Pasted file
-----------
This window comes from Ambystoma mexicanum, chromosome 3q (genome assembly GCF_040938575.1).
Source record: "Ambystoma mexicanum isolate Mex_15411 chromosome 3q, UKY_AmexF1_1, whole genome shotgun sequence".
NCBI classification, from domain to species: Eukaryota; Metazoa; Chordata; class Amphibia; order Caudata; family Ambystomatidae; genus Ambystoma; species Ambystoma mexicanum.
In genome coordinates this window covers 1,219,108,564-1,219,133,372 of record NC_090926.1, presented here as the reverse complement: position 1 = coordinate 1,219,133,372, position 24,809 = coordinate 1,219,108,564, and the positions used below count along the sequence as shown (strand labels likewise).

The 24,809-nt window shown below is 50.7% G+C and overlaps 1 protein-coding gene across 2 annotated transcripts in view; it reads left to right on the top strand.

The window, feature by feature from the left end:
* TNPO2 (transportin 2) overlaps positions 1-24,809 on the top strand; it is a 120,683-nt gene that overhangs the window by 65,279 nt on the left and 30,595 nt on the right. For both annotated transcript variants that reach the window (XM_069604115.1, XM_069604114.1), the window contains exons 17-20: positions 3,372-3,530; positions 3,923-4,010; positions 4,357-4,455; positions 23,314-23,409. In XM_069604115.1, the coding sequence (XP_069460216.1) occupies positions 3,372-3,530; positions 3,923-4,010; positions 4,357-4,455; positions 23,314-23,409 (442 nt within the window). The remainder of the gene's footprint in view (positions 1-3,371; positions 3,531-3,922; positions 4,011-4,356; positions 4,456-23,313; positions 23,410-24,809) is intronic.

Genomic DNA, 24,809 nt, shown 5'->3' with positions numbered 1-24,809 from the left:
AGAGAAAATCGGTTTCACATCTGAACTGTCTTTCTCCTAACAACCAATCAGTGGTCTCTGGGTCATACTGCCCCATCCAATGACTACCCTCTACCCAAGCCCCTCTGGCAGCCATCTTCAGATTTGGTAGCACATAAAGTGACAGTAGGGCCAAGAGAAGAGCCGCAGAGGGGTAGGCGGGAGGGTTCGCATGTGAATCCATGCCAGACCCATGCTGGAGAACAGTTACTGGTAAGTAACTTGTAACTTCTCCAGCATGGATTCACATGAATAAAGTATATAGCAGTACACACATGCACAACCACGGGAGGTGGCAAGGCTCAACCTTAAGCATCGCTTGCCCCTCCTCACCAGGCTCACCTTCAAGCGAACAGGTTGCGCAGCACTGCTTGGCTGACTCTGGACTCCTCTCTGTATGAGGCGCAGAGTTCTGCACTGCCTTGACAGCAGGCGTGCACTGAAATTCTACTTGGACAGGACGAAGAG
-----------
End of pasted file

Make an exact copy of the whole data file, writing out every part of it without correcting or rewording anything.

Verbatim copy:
This window comes from Ambystoma mexicanum, chromosome 3q (genome assembly GCF_040938575.1).
Source record: "Ambystoma mexicanum isolate Mex_15411 chromosome 3q, UKY_AmexF1_1, whole genome shotgun sequence".
NCBI classification, from domain to species: Eukaryota; Metazoa; Chordata; class Amphibia; order Caudata; family Ambystomatidae; genus Ambystoma; species Ambystoma mexicanum.
In genome coordinates this window covers 1,219,108,564-1,219,133,372 of record NC_090926.1, presented here as the reverse complement: position 1 = coordinate 1,219,133,372, position 24,809 = coordinate 1,219,108,564, and the positions used below count along the sequence as shown (strand labels likewise).

The 24,809-nt window shown below is 50.7% G+C and overlaps 1 protein-coding gene across 2 annotated transcripts in view; it reads left to right on the top strand.

The window, feature by feature from the left end:
* TNPO2 (transportin 2) overlaps positions 1-24,809 on the top strand; it is a 120,683-nt gene that overhangs the window by 65,279 nt on the left and 30,595 nt on the right. For both annotated transcript variants that reach the window (XM_069604115.1, XM_069604114.1), the window contains exons 17-20: positions 3,372-3,530; positions 3,923-4,010; positions 4,357-4,455; positions 23,314-23,409. In XM_069604115.1, the coding sequence (XP_069460216.1) occupies positions 3,372-3,530; positions 3,923-4,010; positions 4,357-4,455; positions 23,314-23,409 (442 nt within the window). The remainder of the gene's footprint in view (positions 1-3,371; positions 3,531-3,922; positions 4,011-4,356; positions 4,456-23,313; positions 23,410-24,809) is intronic.

Genomic DNA, 24,809 nt, shown 5'->3' with positions numbered 1-24,809 from the left:
AGAGAAAATCGGTTTCACATCTGAACTGTCTTTCTCCTAACAACCAATCAGTGGTCTCTGGGTCATACTGCCCCATCCAATGACTACCCTCTACCCAAGCCCCTCTGGCAGCCATCTTCAGATTTGGTAGCACATAAAGTGACAGTAGGGCCAAGAGAAGAGCCGCAGAGGGGTAGGCGGGAGGGTTCGCATGTGAATCCATGCCAGACCCATGCTGGAGAACAGTTACTGGTAAGTAACTTGTAACTTCTCCAGCATGGATTCACATGAATAAAGTATATAGCAGTACACACATGCACAACCACGGGAGGTGGCAAGGCTCAACCTTAAGCATCGCTTGCCCCTCCTCACCAGGCTCACCTTCAAGCGAACAGGTTGCGCAGCACTGCTTGGCTGACTCTGGACTCCTCTCTGTATGAGGCGCAGAGTTCTGCACTGCCTTGACAGCAGGCGTGCACTGAAATTCTACTTGGACAGGACGAAGAG